In May 1939, he returned to the Augusta as commander of the onboard Marine detachment, and then back to China, disembarking in Shanghai in May 1940 to serve as the executive officer of 2nd Battalion, 4th Marines. He later served as its commanding officer.
World War II
Major Puller returned to the U.S. on August 28, 1941. After a short leave, he was given command of 1st Battalion, 7th Marines (known as 1/7) of the 1st Marine Division, stationed at Marine Corps Air Station New River, North Carolina, the new Marine amphibious base which would soon be renamed for the 13th Commandant of the Marine Corps, John A. Lejeune, Marine Corps Base Camp Lejeune, North Carolina. Early in the Pacific theater the 7th Marines formed the nucleus of the newly created 3rd Marine Brigade and arrived to defend Samoa on May 8, 1942. Later they were redeployed from the brigade and on September 4, 1942, they left Samoa and rejoined the 1st Division at Guadalcanal on September 18, 1942.
Soon after arriving on Guadalcanal, Puller led his battalion in a fierce action along the Matanikau (September 1942), in which Puller’s quick thinking saved three of his companies from annihilation. In the action, these companies were surrounded and cut off by a larger Japanese force. Puller ran to the shore, signaled a United States Navy destroyer, the USS Monssen (DD-436), and then Puller directed the destroyer to provide fire support while landing craft rescued his Marines from their precarious position. For his actions, he was awarded the Bronze Star Medal with Combat “V”.
Puller on Guadalcanal in September, 1942
Later on Guadalcanal, Puller was awarded his third Navy Cross, in what was later known as the Battle for Henderson Field. Puller commanded 1st Battalion 7th Marines (1/7), one of two American infantry units defending the airfield against a regiment strength Japanese force. The 3rd Battalion of the U.S. Army’s 164th Infantry Regiment (3/164) fought alongside the Marines. In a firefight on the night of October 24–25, 1942, lasting about three hours, 1/7 and 3/164 sustained 70 casualties; the Japanese force suffered over 1,400 killed in action, and the Americans held the airfield. It was in this battle that Marine Sergeant John Basilone would earn the Medal of Honor. The Marines awarded Army Lt. Colonel Robert Hall, commander of the 3/164, the Navy Cross for his role in this battle.
Puller was then made executive officer of the 7th Marine Regiment. While serving in this capacity at Cape Gloucester, Puller was awarded his fourth Navy Cross for overall performance of duty between December 26, 1943, and January 19, 1944. During this time, when the battalion commanders of 3rd Battalion, 7th Marines and, later, 3rd Battalion, 5th Marines, while under heavy machine gun and mortar fire, he expertly reorganized the battalion and led the successful attack against heavily fortified Japanese defensive positions. He was promoted to colonel effective February 1, 1944, and by the end of the month had been named commander of the 1st Marine Regiment. Colonel Puller would lead the 1st Marines into the protracted battle on Battle of Peleliu, one of the bloodiest battles in Marine Corps history during September and October 1944, action where he was awarded his first Legion of Merit. During the summer of 1944, Puller’s younger brother, Samuel D. Puller, the Executive Officer of the 4th Marine Regiment, was killed by a sniper on Guam.
Puller returned to the United States in November 1944, was named executive officer of the Infantry Training Regiment at Camp Lejeune and, two weeks later, Commanding Officer. After the war, he was made Director of the 8th Reserve District at New Orleans, and later commanded the Marine Barracks at Pearl Harbor.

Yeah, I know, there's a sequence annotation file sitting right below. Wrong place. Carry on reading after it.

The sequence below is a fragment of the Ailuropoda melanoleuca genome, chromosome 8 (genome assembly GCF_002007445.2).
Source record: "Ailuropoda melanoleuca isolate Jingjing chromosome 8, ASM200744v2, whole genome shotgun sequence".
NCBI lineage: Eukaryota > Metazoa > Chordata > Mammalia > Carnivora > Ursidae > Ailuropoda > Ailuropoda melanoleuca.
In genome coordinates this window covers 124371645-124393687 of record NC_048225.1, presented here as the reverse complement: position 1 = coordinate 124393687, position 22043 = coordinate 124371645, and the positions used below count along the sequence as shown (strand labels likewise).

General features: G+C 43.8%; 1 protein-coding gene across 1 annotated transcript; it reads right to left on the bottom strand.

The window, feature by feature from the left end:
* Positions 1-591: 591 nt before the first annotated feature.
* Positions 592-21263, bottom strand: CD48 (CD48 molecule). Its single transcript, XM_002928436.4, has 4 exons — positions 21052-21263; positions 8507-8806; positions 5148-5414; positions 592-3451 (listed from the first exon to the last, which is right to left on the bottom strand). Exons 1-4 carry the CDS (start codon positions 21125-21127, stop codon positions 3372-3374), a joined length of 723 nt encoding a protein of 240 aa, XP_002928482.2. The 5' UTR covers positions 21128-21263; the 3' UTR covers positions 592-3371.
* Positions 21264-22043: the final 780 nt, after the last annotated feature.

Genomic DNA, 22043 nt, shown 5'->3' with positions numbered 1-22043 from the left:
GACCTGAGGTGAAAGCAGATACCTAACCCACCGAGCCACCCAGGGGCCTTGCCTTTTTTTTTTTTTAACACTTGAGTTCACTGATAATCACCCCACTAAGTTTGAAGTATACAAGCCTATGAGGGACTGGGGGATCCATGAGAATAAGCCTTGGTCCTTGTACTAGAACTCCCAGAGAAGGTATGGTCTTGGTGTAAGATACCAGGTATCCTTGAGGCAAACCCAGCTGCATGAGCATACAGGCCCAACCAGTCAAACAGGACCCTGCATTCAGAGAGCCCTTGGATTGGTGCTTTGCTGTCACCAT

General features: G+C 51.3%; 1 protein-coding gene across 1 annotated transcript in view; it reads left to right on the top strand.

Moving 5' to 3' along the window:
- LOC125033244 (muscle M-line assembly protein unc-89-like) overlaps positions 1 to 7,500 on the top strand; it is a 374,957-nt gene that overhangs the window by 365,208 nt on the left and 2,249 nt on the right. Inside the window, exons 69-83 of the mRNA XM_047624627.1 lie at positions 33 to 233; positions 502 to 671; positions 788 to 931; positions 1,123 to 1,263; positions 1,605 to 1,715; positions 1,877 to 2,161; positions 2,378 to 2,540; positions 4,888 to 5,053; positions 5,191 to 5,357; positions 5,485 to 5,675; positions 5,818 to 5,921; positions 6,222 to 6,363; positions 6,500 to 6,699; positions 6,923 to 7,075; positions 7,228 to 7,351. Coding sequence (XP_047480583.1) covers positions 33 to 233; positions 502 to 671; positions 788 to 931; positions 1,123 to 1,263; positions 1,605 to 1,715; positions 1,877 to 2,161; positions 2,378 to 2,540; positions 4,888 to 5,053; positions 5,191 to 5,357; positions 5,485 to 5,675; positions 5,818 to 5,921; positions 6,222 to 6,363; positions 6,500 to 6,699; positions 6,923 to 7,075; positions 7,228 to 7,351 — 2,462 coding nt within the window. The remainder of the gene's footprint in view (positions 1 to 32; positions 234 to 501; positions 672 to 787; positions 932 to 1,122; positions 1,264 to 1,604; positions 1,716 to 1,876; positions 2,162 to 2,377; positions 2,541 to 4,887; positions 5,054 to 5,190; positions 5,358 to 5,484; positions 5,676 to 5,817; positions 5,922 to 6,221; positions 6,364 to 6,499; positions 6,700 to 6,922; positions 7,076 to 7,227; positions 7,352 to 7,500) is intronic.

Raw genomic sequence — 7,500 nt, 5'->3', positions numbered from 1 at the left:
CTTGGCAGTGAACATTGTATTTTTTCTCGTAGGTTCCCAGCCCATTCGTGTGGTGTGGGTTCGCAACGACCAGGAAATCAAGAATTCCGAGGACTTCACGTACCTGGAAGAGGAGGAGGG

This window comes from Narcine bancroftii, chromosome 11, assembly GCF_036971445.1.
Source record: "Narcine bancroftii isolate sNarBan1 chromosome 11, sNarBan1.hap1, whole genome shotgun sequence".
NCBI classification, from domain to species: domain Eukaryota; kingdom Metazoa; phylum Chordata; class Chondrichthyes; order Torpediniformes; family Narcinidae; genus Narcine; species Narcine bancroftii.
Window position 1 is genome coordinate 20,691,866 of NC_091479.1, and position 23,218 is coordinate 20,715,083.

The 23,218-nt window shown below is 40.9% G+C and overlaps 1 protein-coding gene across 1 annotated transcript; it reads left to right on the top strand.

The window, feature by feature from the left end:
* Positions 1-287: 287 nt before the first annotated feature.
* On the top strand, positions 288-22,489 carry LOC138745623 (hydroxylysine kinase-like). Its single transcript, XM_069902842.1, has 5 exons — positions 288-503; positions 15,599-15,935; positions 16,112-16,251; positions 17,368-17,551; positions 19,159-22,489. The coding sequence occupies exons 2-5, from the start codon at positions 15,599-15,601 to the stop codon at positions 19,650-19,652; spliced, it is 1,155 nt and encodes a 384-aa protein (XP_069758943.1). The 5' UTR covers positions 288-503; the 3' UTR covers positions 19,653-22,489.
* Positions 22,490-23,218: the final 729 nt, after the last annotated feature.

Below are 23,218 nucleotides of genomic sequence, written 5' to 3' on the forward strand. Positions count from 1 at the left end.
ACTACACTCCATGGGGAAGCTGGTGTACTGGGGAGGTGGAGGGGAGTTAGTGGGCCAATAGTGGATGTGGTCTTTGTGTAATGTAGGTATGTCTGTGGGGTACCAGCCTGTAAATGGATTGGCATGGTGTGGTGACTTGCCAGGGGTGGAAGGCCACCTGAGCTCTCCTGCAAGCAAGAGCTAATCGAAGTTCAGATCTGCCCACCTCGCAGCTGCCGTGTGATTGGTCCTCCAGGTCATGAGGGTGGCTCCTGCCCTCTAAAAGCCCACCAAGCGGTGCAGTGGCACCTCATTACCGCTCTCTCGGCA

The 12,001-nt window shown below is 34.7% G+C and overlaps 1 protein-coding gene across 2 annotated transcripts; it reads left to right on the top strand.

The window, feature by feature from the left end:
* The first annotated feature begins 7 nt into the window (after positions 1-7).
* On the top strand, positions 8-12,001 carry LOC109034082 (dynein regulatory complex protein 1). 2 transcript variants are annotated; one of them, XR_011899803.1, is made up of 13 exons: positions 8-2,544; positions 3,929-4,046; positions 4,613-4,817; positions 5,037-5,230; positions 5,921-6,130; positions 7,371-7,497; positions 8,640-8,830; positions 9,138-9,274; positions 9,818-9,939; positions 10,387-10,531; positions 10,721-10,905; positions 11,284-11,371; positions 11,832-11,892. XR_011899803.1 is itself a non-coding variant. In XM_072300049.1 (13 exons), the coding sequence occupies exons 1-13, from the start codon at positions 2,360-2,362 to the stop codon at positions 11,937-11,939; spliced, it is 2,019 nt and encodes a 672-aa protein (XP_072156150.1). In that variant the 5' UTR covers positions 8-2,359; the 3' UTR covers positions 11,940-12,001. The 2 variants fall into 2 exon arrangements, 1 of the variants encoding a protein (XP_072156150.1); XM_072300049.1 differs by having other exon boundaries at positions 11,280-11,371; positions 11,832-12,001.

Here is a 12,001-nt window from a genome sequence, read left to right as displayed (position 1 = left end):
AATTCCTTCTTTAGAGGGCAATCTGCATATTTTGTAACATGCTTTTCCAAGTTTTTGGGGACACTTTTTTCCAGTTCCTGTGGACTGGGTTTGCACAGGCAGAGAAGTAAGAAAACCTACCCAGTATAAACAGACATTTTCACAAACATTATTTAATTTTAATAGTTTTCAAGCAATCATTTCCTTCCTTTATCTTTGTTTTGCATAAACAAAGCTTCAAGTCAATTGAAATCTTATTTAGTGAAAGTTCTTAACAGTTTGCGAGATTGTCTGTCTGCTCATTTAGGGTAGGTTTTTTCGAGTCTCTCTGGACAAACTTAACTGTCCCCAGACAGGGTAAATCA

At the outbreak of the Korean War, Puller was once again assigned as commander of the 1st Marine Regiment, with which he made a landing at Inchon on September 15, 1950, and was awarded the Silver Star Medal. For leadership from September 15 to November 2, he was awarded his second Legion of Merit. He was awarded the Distinguished Service Cross from the Army for action from November 29 to December 5 of that same year, and his fifth Navy Cross for action during December 5–10 at the Battle of Chosin Reservoir. It was during that battle when he made the famous quote, “We’ve been looking for the enemy for some time now. We’ve finally found him. We’re surrounded. That simplifies things.”
Colonel Puller studies the terrain during the Korean War.
In January 1951, Puller was promoted to brigadier general and was assigned duty as assistant division commander (ADC) of the 1st Marine Division. On February 24, however, his immediate superior, Major General Oliver Prince Smith, was hastily transferred to command IX Corps when its Army commander, Major General Bryant Moore, died. Smith’s temporary transfer left Puller in command of his beloved 1st Marine Division. Puller would serve as ADC until he completed his tour of duty and left for the United States on May 20, 1951.
General Puller subsequently received promotions to major general and lieutenant general, and served in various command capacities until he suffered a stroke from high blood pressure and was forced to retire in 1955.
Puller was a distant cousin to Army General George S. Patton.
He requested to re-enlist so he could serve in Vietnam in 1966, at the age of 68, however, his request was denied because of his age. General Puller was living in Hampton, Virginia at the time of his passing on October 11, 1971, he was 73 years of age.
Awards and honors – Military decorations and awards
Puller received the Navy Cross, the Navy and Marine Corps second highest military award, five times (the second and only other person to be so honored, after Navy submarine commander Roy Milton Davenport). Puller received the second highest U.S. military award six times; five Navy Crosses and a U.S. Army Distinguished Service Cross.